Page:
While classes are over and summer has begun for most students, some who are sustainability-minded are still going to school for a few more weeks. However, you probably won’t hear them complaining when the alarm clock goes off, because they’re working to complete green projects that they helped envision and design.
In January, the City of Austin’s Bright Green Future Grant program awarded funds for 30 sustainability projects at local elementary, middle, and high schools that include planting gardens with native plants and vegetables, creating healthy habitats for animal species, learning about bicycle safety, installing rainwater catchment systems, and caring for bees. In every instance, students gain hands-on learning about sustainability principles that can foster a lifetime of environmental stewardship.
Bailey Middle School students spent two days dismantling wooden pallets to build planter boxes for the school garden.
To expand the reach of the Bright Green Future Grants program, the Office of Sustainability partnered with Eco-Rise Youth Innovations to award funding to 30 additional projects. These projects were identified through an Eco-Audit process that students use to evaluate the sustainability performance of their school in seven areas: energy, water, transportation, food, waste, public spaces, and air quality.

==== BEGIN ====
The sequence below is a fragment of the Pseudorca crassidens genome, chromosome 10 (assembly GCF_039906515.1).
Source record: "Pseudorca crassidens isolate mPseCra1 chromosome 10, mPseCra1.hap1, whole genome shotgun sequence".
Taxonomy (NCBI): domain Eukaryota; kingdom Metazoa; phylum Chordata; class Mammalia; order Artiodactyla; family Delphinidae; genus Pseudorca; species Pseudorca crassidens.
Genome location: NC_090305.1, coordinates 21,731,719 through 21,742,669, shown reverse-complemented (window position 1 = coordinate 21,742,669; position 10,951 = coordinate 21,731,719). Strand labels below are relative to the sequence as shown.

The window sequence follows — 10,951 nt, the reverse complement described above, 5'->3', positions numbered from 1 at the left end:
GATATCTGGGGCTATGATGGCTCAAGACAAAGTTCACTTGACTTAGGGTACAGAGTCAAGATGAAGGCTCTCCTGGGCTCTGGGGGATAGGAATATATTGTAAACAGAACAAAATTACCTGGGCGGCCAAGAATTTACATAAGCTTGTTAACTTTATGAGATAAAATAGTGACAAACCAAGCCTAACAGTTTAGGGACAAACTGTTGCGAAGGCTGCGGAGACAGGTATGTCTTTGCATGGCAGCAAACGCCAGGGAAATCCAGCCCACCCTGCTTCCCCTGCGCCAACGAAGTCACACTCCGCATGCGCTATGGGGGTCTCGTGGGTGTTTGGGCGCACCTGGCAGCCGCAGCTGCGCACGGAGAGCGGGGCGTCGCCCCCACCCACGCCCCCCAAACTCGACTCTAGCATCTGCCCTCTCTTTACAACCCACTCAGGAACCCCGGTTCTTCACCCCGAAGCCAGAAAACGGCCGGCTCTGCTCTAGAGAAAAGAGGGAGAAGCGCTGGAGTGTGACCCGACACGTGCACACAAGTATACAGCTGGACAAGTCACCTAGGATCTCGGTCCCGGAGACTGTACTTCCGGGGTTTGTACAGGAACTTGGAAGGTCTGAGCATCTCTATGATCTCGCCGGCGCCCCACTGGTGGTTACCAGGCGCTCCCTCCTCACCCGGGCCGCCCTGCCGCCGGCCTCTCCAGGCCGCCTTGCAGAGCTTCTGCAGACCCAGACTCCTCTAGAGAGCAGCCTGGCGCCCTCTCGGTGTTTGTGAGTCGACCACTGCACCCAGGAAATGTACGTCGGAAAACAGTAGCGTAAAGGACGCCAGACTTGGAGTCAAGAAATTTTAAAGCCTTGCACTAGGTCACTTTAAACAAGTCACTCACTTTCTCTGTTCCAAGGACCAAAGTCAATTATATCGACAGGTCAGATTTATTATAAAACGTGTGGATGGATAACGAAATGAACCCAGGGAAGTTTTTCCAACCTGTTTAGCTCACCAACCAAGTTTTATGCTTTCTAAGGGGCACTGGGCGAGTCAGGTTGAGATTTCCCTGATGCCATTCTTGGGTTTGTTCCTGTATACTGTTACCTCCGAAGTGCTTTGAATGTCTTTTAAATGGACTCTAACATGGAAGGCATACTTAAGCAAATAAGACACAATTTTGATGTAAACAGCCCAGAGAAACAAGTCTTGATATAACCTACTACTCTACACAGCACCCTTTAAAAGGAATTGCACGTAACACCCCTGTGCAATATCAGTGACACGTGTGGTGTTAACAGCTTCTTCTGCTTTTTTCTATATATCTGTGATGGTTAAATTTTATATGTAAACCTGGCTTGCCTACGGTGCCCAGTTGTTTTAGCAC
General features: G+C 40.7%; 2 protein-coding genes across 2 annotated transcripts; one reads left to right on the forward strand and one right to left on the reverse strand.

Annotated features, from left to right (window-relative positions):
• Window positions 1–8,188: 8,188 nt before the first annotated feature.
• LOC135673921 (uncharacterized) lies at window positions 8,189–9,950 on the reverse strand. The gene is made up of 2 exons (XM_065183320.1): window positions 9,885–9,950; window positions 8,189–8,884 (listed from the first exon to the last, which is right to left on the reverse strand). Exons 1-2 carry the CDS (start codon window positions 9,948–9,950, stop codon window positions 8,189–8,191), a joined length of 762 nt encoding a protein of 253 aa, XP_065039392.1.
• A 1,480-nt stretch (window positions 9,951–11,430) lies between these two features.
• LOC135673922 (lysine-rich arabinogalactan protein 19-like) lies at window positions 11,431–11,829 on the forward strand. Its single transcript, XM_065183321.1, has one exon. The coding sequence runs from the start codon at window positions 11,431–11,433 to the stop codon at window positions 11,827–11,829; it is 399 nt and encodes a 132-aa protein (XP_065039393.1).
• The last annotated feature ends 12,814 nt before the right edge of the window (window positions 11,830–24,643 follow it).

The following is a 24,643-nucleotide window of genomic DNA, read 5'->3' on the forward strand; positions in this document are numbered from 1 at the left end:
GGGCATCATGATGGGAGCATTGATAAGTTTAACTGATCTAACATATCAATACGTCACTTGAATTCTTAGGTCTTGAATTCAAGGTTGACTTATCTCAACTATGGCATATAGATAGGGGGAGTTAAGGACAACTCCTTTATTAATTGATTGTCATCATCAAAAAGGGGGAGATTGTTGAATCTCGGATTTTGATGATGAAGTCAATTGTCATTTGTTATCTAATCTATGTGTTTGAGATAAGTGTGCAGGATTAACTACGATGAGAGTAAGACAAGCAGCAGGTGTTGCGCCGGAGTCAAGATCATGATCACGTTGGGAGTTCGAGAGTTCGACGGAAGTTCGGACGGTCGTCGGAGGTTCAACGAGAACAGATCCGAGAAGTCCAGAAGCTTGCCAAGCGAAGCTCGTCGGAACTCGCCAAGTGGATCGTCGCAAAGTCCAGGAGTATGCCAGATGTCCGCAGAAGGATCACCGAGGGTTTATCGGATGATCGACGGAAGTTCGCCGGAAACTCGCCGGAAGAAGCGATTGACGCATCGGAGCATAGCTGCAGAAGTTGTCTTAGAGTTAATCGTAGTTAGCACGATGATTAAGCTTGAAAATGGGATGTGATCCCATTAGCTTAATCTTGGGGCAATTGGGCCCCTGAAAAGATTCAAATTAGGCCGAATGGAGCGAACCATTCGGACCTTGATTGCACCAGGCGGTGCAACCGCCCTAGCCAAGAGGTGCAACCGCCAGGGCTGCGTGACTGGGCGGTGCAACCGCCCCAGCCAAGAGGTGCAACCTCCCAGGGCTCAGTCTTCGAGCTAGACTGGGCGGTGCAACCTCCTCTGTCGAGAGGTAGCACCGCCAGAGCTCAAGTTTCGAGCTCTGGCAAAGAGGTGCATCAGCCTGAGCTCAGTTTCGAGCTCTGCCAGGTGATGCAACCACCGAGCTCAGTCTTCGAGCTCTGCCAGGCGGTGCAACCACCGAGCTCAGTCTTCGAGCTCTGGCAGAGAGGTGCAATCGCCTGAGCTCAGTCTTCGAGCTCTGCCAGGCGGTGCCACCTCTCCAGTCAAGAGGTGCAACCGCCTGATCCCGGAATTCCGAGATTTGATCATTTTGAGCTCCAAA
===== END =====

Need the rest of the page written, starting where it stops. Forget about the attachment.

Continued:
Altogether, 37 Austin area schools that serve approximately 13,500 K-12 students were recipients of a Bright Green Future Grant this year. The environmental impact of these projects has the potential to:
- Save 300,000 gallons of water
- Produce 8,000 pounds of vegetables
- Divert 40% of waste from landfills
- Plant over 20 varieties of native plants
- Relocate over 20,000 bees
- Travel over 30,000 miles by bike instead of car
In the coming months, we’ll be featuring several of these unique schools and projects, as well as the students and staff who brought their ideas to realization. Stay tuned and start planning to submit your application for a Bright Green Future Grant starting September 1.